- THE MAGAZINE
Lincolnwood, IL, USA, August 14, 2009-ISSA, the worldwide cleaning-industry association, and its research partner, the Cleaning Industry Research Institute (CIRI), have completed Phase I of their research-consisting of laboratory and limited field testing in 70 schools and two day-care facilities-to determine the best methodologies and measurement systems that ultimately will form the foundation for a clean standard for K-12 schools.
The ISSA-funded research is designed to determine which currently available measurement devices are most effective for practical field use in schools by industry professionals in determining whether a facility is “clean” and therefore in a state that is conducive to the health of students. Results from Phase I research (both lab and field testing in schools) suggest that adenosine triphosphate, or ATP, measuring devices appear to be a promising and appropriate approach to detecting significant differences between “dirty” and “clean” surfaces in schools. In addition, a comprehensive approach to defining “clean” and indoor environmental quality in K-12 schools is being developed.
“Based on the research conducted to date, ISSA is confident that this project will produce a scientific-based, pragmatic standard that will significantly improve the quality of the learning environment for students in K-12 schools across the nation and that will also provide ISSA members with a valuable tool that will help them succeed in today’s demanding and increasingly more health conscious marketplace,” said ISSA Director of Legislative Affairs Bill Balek.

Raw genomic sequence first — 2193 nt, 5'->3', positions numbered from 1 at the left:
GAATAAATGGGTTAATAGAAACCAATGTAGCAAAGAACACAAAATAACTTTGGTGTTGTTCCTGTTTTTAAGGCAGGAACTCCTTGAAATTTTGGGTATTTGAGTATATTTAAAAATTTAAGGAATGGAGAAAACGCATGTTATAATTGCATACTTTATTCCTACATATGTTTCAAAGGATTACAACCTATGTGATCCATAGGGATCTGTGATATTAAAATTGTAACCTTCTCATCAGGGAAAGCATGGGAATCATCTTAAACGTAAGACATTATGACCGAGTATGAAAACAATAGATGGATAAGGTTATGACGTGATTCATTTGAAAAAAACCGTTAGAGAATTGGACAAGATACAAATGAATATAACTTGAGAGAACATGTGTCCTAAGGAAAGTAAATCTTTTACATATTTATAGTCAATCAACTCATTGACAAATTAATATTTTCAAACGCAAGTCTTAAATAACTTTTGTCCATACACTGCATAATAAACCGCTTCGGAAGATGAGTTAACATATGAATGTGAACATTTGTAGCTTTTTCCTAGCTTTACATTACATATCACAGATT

ISSA will host multiple sessions at ISSA/INTERCLEAN® North America 2009-October 6-9, in Chicago, IL-addressing its K-12 research progress in more detail. To learn more, visit www.issa.com/show for a list of sessions.
Data generated by field testing in a major school district conducted during the 2008-09 school year will augment additional testing slated for the 2009-10 school year, ensuring that the clean standard is based on a strong scientific foundation grounded in reality. Rigorous testing is being done on a variety of common surfaces, such as desks and countertops, and in hallway areas where children are likely to be on a regular basis. In addition to multiple surfaces, the testing includes multiple types of materials for each surface-from wood and metal to ceramic and brick, among others.
According to the University of Maryland’s Dr. Steven Spivak, chair of the Clean Standards Science Committee and project manager of Clean Standard Research, “The testing being done is extensive in terms of including multiple commonly used surfaces that would be used in the majority of school settings. Thus, we can ensure that any standards of measurement and cleanliness levels can be reproduced in facilities across North America.”
The goal of this three-year research project is the cooperative development of a science-based clean standard for K-12 schools that will be the springboard for industry data, training, measurement, and certification programs.
In addition to testing cleaning and measurement methods, performance metric data, such as student academic performance and absenteeism rates, are being provided by the school district. This aspect of the research will study the connection between indoor environmental quality, cleanliness, and student health and performance.
“This melding of the clean standard’s research with actual student performance propels this ISSA/CIRI joint effort into a realm of scientific validity, meaningful results, and public acceptance not previously envisaged at this stage,” said Spivak.